In June, you can to share your flash fiction stories on several social media platforms, get feedback, and maybe win a prize... Sound fun?

WHERE: Writer Block (
DISTRIBUTION: WordPress, Tumblr, Blogger, Facebook, Twitter, LinkedIn
CATEGORIES: “clean” Romance, Fantasy, Historical
PRIZES: 3 Amazon gift certificates
JUDGING: Entries posted through the month of June based on order of submission. Judging is based on the total number of Ratings, Likes, Comments, and Shares at Writer Block (found on WordPress, Blogger, and Tumblr). Winners will be announced on the blog and via email on July 5th.
SUBMISSIONS: April 28 – May 28. 350 word limit. Maximum two submissions per person. No registration fee.
RULES: Send your email to the address below. Include the submission(s) in the body of the email. Specify the category of each submission. No more two categories per submission.
EMAIL:, with the heading "FF Contest"
L.E. Grabowski-Cotton, a published writer and an award-winning screenwriter and playwright, will be offering an Online Creative Writing Class! The class will begin May 13 so please contact L.E. right away if you are interested. Enrollment is limited. The cost is $50 per 4 weeks.

This is a selective class for advanced writers. We will be focusing on writing novels, short stories, or poems (you choose your own project to work on). If you would like to take this class, you need to submit a chapter of a novel, a poem or a short story. Contact Laura through her websites
LEGRabowskiCotton.Com or LauraWritingCoach.Com.
for more information.

message 2: by Ingrid, Just another writer. (new)

Ingrid | 927 comments Mod
Post 2

Q&A With C.J. Wright

For the month of May, we interviewed author C.J.Wright on what author life is like...and we also asked him a couple of questions about his newest work, The Shadowing Coven!
*What was your inspiration for The Shadowing Coven?

I’ve always had an interest in vampires and vampire mythology, soaking up all the books and movies I could find. So I decided to create my own. The Shadowing Coven is the second part of the Vampire Hunter Trilogy, which started back in 2000 with my first novel, Ritual of Blood.

*Why do you think people will enjoy The Shadowing Coven?

I find this type of question very hard to answer. I just hope they enjoy reading it as much as I enjoyed writing it.

*What tips do you have for authors that are new to the publishing process?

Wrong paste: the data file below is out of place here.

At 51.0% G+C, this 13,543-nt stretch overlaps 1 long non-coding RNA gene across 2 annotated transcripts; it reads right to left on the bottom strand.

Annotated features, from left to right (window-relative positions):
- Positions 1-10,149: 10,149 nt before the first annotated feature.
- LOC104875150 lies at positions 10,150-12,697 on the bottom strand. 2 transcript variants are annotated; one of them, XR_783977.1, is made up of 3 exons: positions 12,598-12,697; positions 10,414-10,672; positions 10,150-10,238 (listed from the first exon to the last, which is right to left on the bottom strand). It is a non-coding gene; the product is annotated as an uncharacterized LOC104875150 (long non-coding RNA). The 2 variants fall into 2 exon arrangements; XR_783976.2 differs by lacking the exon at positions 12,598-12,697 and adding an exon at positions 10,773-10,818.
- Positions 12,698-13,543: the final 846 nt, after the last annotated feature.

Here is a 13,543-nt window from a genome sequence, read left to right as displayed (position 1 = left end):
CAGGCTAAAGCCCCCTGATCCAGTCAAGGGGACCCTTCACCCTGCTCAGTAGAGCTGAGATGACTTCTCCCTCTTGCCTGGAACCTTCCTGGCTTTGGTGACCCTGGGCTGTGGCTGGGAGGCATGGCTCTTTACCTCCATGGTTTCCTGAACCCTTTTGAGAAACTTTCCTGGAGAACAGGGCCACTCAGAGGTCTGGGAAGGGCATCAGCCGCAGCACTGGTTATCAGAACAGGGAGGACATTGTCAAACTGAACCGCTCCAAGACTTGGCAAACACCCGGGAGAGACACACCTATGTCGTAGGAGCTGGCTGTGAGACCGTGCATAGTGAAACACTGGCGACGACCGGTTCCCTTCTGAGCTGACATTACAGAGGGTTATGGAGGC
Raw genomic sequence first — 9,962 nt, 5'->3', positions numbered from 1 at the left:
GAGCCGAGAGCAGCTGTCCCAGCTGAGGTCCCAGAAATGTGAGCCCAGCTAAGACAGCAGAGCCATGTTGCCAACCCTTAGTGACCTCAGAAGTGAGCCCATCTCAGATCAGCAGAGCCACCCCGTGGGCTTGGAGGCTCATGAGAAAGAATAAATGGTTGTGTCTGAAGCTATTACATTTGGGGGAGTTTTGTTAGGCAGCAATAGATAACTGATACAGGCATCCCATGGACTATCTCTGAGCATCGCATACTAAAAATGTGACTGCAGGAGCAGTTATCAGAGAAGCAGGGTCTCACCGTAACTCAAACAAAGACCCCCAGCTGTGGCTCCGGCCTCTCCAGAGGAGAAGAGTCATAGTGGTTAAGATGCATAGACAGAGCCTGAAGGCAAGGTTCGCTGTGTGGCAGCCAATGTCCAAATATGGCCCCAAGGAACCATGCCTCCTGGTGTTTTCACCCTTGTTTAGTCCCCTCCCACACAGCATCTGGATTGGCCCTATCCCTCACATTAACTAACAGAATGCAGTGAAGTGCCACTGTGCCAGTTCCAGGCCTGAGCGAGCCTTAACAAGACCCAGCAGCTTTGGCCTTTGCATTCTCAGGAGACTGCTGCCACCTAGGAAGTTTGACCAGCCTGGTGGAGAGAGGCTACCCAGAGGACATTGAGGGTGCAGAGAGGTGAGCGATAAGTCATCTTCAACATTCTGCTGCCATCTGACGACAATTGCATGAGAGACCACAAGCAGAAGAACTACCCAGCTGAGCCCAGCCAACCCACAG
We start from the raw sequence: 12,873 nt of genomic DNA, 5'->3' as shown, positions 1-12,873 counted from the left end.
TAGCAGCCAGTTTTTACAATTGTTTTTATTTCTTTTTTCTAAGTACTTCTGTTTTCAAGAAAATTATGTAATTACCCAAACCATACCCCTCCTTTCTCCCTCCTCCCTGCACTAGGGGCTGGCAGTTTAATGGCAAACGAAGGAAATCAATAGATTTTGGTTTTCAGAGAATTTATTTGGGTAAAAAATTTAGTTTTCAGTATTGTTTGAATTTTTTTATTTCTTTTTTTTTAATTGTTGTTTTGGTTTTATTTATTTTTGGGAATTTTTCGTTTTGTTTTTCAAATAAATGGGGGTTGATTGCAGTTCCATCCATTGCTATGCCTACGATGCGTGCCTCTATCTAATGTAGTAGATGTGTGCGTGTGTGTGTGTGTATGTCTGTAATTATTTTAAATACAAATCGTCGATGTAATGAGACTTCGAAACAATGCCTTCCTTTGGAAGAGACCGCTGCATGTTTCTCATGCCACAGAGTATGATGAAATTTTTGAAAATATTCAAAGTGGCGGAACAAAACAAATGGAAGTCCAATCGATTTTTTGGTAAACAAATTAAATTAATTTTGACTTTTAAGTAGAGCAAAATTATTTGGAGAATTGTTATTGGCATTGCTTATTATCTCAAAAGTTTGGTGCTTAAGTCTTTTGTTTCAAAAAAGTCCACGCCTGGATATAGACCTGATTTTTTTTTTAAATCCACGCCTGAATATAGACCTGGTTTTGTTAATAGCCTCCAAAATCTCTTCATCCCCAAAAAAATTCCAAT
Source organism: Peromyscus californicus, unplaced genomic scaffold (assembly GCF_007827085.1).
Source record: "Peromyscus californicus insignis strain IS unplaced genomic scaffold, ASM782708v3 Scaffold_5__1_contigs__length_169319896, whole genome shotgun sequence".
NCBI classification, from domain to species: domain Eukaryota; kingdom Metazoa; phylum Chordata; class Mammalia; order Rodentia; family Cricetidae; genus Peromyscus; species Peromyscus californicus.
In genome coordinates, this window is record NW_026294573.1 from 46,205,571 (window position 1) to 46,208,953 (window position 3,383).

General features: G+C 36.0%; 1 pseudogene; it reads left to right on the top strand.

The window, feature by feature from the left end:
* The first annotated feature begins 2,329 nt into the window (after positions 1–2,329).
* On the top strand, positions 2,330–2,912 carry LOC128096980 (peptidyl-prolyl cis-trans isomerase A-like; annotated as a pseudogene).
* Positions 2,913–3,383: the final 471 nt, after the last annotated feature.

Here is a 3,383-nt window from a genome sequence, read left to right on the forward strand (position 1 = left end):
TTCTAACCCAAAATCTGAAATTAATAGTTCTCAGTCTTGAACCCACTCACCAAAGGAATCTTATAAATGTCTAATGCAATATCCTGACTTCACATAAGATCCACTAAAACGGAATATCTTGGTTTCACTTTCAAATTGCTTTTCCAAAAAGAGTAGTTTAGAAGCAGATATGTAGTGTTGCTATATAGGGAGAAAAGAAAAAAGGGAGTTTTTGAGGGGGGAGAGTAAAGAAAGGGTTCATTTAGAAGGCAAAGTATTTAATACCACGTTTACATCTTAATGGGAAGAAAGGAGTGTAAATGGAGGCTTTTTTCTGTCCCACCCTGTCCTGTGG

Writing creates the book, but promoting and marketing SELLS the book. If you are lucky enough to have your book produced by a publishing house, do everything they ask you to do to get the word out, and don’t just rely on them to come up with ideas either. The more you do, and the more you get the word out there, the better chance of getting your story into the hands of the readers.
This is even more important if you self (or indie) publish. Doing it on your own can be a daunting prospect; just like writing, you need to work on it every day. Using social media is a lifeline to authors; it gets you noticed straight away. Also it is a great way to keep in contact with fellow authors, find out about their work, and their experiences, picking up vital tips along the way.

*Did you self-publish your story, or was it professionally published?

I self-publish my work. Even though there are a lot of things to do by self-publishing, I find it satisfying knowing that I have control over every aspect of my books. There are no deadlines or pressure to sell ‘X’ amounts of books within a certain amount of time, and personally that helps my creative process.

*What is some advice that you have for young, aspiring writers?

Read a lot, and write a lot.
If you write in a certain genre, read other authors within that genre. See how they do it, what works and what doesn’t work, but you must find your own voice. There are a few books out there that are about the art of writing, one I would always recommend is ‘On Writing’ by Stephen King. It not only gives great help with technique, but is also an inspirational autobiography of a man who lives his dream.
Remember that writing is like a muscle, and it needs constant building. The more you write the better you’ll become. One final piece of advice is never let anyone else tell you that you can’t write. If you have a passion for writing, then do it, write for yourself first, and if others read and enjoy your work, all the better.
I met a writer who was a former police officer. He belonged to a writing circle, and used the experiences he had had on the job in his writing. Others in the writing circle that read his stories were turned off by the descriptions of crime scenes, dead bodies, etc, because he made them “too realistic and gruesome”, as he was told. He was disheartened by the responses and lost confidence in himself as a writer. It was a shame because there was nothing wrong with his technique, only his content was not to the taste of a few in the group. You’re not going to please everyone with what you write, that’s a fact, but don’t let it prevent you for writing as there are plenty of readers out there that will enjoy it, and hopefully be ravenous for more of your work.